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I'm lost with Ninject in WPF.

I'm initializing it in App.xaml but the ITest property in MainWindow.xaml (even with the InjectAttribute) is not getting resolved and remains null.

public partial class App : Application
{
    protected override void OnStartup(StartupEventArgs e)
    {    
        IKernel kernel = new StandardKernel();
        kernel.Bind<ITest, Test>();
        base.OnStartup(e);
    }
}

I googled a bit and found out that it doesn't work that way. In trying to find a solution, I ended up with creating IMainWindow with nothing else but "void Show();" and adding it to the MainWindow.

public partial class App : Application
{
    protected override void OnStartup(StartupEventArgs e)
    {    
        IKernel kernel = new StandardKernel();
        kernel.Bind<ITest, Test>();

        kernel.Bind<IMainWindow, MySolution.MainWindow>();
        kernel.Get<IMainWindow>().Show();

        base.OnStartup(e);
    }
}

For this, I'm getting a NullReferenceException on the line with .Get

I also tried this:

public partial class App : Application
{
    protected override void OnStartup(StartupEventArgs e)
    {    
        IKernel kernel = new StandardKernel();
        kernel.Bind<ITest, Test>();

        MainWindow = new MySolution.MainWindow(kernel);
        //then kernel.Inject(this); in the MainWindow constructor 
        MainWindow.Show();

        base.OnStartup(e);
    }
}

Now I'm getting a NullReferenceException at the .Inject line in the MainWindow.

I found another various solutions but they seemed heavyweight and I gave up testing all of them and trying which one works.

Any help please?

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What exactly is your NullReferenceException is? –  AgentFire Nov 17 '12 at 16:20
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2 Answers 2

up vote 5 down vote accepted

You are not registering your types correctly that is why the second example throws an execption. The correct syntax is: kernel.Bind<SomeInterface>().To<SomeImplementation>()

So the correct usage:

protected override void OnStartup(StartupEventArgs e)
{
    IKernel kernel = new StandardKernel();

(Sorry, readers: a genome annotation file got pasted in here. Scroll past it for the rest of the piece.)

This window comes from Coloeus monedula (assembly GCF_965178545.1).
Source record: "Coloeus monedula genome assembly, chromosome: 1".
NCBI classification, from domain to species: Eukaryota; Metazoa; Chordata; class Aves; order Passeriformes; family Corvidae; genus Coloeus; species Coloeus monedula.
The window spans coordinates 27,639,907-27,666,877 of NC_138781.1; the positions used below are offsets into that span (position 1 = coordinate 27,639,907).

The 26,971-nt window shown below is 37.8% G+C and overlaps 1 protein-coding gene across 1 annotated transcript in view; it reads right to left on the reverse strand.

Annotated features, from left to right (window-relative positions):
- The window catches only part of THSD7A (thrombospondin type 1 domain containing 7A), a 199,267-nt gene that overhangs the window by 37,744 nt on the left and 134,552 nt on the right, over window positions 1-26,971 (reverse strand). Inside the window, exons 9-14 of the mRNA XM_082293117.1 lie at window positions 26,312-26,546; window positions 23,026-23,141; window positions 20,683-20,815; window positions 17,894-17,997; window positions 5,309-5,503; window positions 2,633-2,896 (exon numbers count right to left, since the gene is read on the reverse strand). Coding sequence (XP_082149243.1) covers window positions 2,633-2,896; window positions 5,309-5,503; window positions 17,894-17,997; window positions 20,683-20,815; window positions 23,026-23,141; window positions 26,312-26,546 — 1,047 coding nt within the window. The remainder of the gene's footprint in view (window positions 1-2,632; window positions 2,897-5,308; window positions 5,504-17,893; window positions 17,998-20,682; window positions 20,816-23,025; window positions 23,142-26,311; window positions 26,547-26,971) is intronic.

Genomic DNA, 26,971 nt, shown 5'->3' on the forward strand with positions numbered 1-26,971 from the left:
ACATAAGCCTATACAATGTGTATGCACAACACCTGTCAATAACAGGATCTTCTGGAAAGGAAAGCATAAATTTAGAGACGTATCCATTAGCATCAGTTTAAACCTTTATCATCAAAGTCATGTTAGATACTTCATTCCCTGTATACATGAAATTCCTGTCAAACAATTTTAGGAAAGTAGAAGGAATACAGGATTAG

kernel.Bind<ITest>().To<Test>();

    kernel.Bind<IMainWindow>().To<MainWindow>();
    var mainWindow = kernel.Get<IMainWindow>();
    mainWindow.Show();

    base.OnStartup(e);
}

And you need to mark your property with the [Inject] attribute:

public partial class MainWindow : Window, IMainWindow
{
    public MainWindow()
    {
        InitializeComponent();
    }

    [Inject]
    public ITest Test { get; set; }
}

public interface IMainWindow
{
    void Show();
}
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Huh, I thought Bind<T1, T2>() is the same as Bind<T1>().To<T2>(). Evidently not. Thanks! –  Motig Nov 17 '12 at 16:31
    
No with Bind<T1, T2>() you can bind two interfaces to one implementation but you still need to provide the implementation with .To<>. –  nemesv Nov 17 '12 at 16:33
    
I know this is old but when I do this, I get two Main Windows showing, as opposed to one. Any thoughts? –  JMK Nov 22 '13 at 11:22
    
@JMK Have you removed the StartupUri="MainWindow.xaml" from your app.xaml? –  nemesv Nov 22 '13 at 11:25
    
Nope! That did it, thanks very much! –  JMK Nov 22 '13 at 11:27
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I'm sure you got a solution, but you can use constructor injection instead of property injection on MainWindow, if you want.

This avoids creating a Dummy interface IMainWindow and creating a unnecessary public property for all your injected classes.

Here's the solution:

MainWindow.cs

public partial class MainWindow : Window, IMainWindow
{
    private readonly ITest test;

    public MainWindow(ITest test)
    {
        this.test = test;
        InitializeComponent();
    }

}

App.xaml.cs:

protected override void OnStartup(StartupEventArgs e)
{
    IKernel kernel = new StandardKernel();
    kernel.Bind<ITest>().To<Test>();

    var mainWindow = kernel.Get<MainWindow>();
    mainWindow.Show();

    base.OnStartup(e);
}
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